By JOHN ZENOR
The Associated Press
TUSCALOOSA, Ala. — Steve Sarkisian keeps hitting the jackpot when it comes to quarterbacks and other offensive playmakers.
A former USC and Washington head coach, Sarkisian left the Crimson Tide after the national championship game in January 2017 to head to the NFL. He took over an offense led by reigning NFL MVP Matt Ryan and All-Pro receiver Julio Jones. Before that, he arrived at USC in 2005 with Matt Leinart returning after winning the Heisman.
Now, he’s back at Alabama with plenty of tools at his disposal — including another Heisman candidate in quarterback Tua Tagovailoa.
“This isn’t as foreign to me,” Sarkisian said recently at Alabama’s media day. “I think what it is, is you come in and you try to evaluate the whole thing. We say, ‘Okay, how can I help this team continue to get better? How can I help these players improve and put them in the best position to have success, not only short term but long term?’ That’s our job as coaches.
“And then buying into the entire organization, and the program, and the values of the organization. That’s kind of my mindset — what I can do to help, do my part to put us in the best position to be successful.”
For starters, Alabama’s offense is definitely not broken so there’s little to fix.
Mike Locksley directed the nation’s No. 3 scoring offense last season before leaving to become Maryland’s head coach. Even with the departure of tailbacks Josh Jacobs and Damien Harris to the NFL, Sarkisian has a bountiful selection of offensive playmakers. The backfield still has former five-star prospects Najee Harris and freshman Trey Sanders and a bulldozing Brian Robinson Jr.
And Sarkisian said his offensive philosophy starts with running the ball.
Sarkisian brings a familiarity with Tide coach Nick Saban and his program — and with Tagovailoa. He recruited the quarterback when he was at USC and the left-hander from Hawaii was a 10th grader.
Following his firing at USC , Sarkisian worked in the 2016 season as an offensive analyst at Alabama in 2017. He took over as coordinator when Lane Kiffin left for Florida Atlantic before the national championship game.
Then Sarkisian left for the Falcons, where he and the defensive and special teams coordinators were dismissed following a disappointing 2018 season.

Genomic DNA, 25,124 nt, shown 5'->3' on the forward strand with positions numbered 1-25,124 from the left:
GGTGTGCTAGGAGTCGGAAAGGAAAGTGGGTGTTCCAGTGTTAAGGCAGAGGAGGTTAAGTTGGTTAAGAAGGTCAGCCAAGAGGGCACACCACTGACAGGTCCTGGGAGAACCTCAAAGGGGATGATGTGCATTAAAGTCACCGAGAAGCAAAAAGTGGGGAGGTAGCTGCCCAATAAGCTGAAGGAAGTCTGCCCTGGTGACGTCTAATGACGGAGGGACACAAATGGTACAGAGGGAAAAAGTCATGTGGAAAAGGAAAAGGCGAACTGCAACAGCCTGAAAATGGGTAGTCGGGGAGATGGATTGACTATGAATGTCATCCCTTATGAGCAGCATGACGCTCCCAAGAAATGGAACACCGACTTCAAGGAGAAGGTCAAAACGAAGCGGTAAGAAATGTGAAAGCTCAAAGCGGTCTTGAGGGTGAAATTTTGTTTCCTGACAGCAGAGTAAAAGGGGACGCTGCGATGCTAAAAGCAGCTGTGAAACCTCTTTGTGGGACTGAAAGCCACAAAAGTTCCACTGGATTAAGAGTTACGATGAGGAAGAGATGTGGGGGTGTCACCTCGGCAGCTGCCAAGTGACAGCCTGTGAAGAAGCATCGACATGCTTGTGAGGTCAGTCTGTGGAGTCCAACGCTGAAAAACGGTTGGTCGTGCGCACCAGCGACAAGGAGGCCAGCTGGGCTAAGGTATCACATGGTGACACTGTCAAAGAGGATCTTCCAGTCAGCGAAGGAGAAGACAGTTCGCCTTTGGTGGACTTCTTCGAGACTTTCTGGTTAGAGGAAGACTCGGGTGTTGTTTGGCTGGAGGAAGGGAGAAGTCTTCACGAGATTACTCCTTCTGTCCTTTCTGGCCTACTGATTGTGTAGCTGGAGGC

“It’s good to see coach Sark come back,” Tagovailoa said. “I have built a relationship with him since I was being recruited my sophomore year of high school. I think if we had any coach come in, I still think we’d have to all be comfortable with what he has to bring to the table. It’s just a different way of learning.”
Learning from Saban was a big reason why Sarkisian made his initial stop in Tuscaloosa in 2016. He wanted to get a firsthand view of how Saban ran his program and what things he emphasized.
In the spring, he wasn’t hearing those messages for the first time.
“It just brought back a lot of thoughts and reminders and I was able to go back through some notes of why those things are important and then start to emphasize them on our own even on the offensive side of the ball to support that message,” Sarkisian said. “So I think it was big.”
He returns to the college ranks after two seasons in the NFL — much like Saban did after his foray with the Miami Dolphins.
The Falcons ranked fourth in the NFL in passing but 27th in rushing last season.
“I always had a lot of respect for Sark,” Saban said. “He’s very well-organized and does a good job with the players. He’s a good teacher. He’s got a really good personality. He’s easy to work with.
“He does a great job of managing the staff. I can’t really speak for him and how that helped his development as a coach, but my time in the NFL was very beneficial to me and how you are going to bring personnel to your team. And when you do that all the time, I think you get better at it.”